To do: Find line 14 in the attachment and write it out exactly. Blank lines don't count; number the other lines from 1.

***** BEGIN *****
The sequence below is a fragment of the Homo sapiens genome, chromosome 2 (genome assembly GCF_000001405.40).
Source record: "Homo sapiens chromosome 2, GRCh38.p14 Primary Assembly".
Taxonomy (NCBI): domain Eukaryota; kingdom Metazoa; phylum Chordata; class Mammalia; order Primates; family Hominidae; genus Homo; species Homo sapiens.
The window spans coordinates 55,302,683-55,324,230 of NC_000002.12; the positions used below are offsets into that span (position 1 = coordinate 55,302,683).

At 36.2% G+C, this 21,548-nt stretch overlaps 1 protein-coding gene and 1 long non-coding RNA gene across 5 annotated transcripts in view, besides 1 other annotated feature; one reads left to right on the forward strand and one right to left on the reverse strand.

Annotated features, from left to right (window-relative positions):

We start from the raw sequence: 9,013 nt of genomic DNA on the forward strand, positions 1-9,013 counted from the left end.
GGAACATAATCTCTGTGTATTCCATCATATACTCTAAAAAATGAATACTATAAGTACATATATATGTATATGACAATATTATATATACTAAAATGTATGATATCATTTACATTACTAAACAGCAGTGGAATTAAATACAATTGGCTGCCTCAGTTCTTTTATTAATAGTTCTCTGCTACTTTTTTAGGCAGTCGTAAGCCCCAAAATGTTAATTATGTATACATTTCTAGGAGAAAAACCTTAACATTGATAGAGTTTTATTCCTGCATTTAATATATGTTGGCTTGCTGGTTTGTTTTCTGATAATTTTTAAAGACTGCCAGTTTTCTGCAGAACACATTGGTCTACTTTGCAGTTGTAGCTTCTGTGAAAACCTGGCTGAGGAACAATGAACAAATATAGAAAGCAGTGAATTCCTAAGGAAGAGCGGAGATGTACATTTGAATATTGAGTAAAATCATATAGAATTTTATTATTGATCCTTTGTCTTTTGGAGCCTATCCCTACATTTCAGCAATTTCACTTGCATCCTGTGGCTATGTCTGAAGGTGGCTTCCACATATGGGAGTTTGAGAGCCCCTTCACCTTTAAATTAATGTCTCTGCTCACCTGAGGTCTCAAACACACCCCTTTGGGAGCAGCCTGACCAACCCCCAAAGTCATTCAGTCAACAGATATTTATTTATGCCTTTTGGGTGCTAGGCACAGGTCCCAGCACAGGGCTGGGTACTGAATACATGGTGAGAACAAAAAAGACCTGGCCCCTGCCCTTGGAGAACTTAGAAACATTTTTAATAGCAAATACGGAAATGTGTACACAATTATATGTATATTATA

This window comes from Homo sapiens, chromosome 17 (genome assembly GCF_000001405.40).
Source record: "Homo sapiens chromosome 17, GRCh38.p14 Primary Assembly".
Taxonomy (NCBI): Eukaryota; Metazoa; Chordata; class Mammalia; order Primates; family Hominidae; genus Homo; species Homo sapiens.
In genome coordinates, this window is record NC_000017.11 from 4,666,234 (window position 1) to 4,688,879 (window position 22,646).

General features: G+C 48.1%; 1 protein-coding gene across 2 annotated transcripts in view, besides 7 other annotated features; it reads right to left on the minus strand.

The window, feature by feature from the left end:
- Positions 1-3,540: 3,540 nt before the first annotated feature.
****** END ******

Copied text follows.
The window, feature by feature from the left end: